For first and foremost, A Christmas Carol is a ghost story. And in quite the turn-about, it is neither the haunting apparition of Christmas Future, nor the nostalgic pains of Past which are the memorable performances, but rather the often-overlooked Ghost of Christmas Present, or rather ingeniously, The Ghost of Christmas Nouadays. Steven McNicoll is the quintessential being of mirthful jolly, with his red sack and ginger beard, Nouadays is the epitome of a Scottish Christmas. McNichol’s presence brings a needed vitality to the spirit realm, following an unmemorable Ghost of Langsyne, and the grim prospects of the Ghost of Ayont from Eva Traynor and Taqi Nazeer.

The ingenuity for this Spectre, Ayont, a headless drummer boy is colossal in imagination, though also in size. As his rhythmic beats echo into the night, this is the section of the tale we sadists enjoy. The warnings Scrooge endures, the fate which may befall the selfish man as he realises the suffering he has caused and the path to redemption. The prevalent issue of tone direction is at its most evident here, where the production still cannot grasp the haunting of Dicken’s classic with Cownie’s direction. As Scrooge, in what should be his final moments of crushing realisation against the sombre beat of a headless drummer, sits jarringly lost among uneven humour and awkward delivery.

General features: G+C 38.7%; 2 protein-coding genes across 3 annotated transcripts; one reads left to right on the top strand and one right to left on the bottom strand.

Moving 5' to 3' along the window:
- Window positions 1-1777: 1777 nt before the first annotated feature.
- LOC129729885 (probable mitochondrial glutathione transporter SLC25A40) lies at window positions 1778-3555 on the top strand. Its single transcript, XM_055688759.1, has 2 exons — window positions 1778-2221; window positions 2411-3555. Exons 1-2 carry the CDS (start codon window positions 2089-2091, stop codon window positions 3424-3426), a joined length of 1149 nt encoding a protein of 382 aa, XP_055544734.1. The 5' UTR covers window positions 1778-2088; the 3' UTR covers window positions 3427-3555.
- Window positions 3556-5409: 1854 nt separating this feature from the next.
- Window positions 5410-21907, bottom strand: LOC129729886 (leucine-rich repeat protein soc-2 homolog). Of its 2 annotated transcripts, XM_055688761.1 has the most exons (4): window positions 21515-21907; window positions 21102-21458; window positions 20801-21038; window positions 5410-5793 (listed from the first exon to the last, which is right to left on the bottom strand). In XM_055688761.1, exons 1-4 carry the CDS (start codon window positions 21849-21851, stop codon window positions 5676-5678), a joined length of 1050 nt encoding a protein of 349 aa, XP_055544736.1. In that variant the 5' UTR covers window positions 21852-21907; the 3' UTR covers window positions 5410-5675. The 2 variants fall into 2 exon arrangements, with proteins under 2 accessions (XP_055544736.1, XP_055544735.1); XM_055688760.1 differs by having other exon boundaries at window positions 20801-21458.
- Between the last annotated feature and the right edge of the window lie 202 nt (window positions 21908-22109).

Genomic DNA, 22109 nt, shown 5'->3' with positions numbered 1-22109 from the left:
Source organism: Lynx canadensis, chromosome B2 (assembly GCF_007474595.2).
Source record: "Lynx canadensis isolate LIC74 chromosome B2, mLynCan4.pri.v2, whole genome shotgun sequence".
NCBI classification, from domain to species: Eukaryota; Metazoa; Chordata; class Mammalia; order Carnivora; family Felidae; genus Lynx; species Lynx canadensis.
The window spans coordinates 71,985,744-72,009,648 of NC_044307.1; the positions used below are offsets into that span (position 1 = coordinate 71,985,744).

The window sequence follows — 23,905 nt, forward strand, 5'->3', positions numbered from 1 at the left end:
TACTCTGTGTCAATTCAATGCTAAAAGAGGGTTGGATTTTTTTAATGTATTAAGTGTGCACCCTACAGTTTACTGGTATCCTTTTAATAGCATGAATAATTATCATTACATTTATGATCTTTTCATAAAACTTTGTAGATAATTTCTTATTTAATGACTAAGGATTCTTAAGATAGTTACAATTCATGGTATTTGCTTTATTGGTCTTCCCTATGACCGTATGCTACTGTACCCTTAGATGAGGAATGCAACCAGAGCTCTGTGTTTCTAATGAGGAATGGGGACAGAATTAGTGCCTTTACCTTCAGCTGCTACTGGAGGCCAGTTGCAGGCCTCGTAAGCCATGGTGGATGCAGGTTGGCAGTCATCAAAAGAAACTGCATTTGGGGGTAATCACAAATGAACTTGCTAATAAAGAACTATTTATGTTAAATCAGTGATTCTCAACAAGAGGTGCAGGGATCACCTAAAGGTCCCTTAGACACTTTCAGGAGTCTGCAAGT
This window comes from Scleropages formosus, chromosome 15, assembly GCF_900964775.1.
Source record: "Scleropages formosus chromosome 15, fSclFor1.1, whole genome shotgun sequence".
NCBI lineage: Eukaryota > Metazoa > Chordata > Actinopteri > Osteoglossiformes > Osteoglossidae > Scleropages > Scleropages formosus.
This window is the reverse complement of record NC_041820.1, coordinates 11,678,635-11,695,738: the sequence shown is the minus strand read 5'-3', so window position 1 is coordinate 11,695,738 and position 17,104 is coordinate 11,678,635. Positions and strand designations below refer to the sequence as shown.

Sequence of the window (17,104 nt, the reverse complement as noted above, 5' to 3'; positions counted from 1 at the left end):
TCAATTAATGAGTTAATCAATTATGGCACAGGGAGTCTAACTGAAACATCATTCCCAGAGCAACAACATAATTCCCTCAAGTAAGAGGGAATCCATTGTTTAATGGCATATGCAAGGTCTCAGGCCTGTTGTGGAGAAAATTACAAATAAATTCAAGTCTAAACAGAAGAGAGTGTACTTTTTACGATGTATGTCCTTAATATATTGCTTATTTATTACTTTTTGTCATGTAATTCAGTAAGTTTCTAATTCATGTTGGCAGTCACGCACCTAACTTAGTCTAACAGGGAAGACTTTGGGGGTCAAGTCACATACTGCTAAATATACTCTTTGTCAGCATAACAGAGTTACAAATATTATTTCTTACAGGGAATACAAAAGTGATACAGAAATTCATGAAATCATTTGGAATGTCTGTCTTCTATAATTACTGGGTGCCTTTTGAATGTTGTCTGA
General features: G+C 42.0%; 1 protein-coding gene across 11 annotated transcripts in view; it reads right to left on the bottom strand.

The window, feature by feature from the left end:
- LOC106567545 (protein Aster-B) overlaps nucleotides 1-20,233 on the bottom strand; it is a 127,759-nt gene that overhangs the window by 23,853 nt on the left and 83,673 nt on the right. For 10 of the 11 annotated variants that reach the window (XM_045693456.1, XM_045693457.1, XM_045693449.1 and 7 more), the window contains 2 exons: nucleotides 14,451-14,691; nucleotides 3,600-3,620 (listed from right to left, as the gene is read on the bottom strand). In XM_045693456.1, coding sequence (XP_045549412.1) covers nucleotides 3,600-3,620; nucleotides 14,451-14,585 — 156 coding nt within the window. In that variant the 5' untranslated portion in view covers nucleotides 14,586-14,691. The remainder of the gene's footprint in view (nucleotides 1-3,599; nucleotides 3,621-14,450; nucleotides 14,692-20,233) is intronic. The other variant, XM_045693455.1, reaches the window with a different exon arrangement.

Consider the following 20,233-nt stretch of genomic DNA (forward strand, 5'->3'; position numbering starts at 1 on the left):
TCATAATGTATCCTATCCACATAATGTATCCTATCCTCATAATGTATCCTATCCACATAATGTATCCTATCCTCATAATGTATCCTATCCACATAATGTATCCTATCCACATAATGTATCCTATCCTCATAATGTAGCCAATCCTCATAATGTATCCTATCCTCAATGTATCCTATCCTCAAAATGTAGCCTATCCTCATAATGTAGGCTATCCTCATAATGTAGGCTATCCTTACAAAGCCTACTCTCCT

This humour, which strays into Pantomime territory at times, dips from over-the-top, obvious and into misplaced. Choice gags, which should be hitting the rafters, fall short at the audiences’ feet as a few timing issues pervade. In tune with every ounce of the humour, running away with the loudest, most significant deliveries is Grant O’Rourke. His performance is distinctive, even against the choruses onstage. The moments are short but considerably steady in appearances. His chemistry with the puppets is fluid, responding to Edie Edmundson’s puppetry naturally and with exceptional effect.

Tiny Tim, as tiny, as can be, is a scale rod-puppet along with Bobby the dug, the very same of Greyfriars’ Kirkyard fame. Cownie has spliced Bobby rather well with the story, a sprinkling of flavour rather than a forceful injection of a narrative. It’s a connection with the community, and the craft of the puppets matches the technical levels of stage design.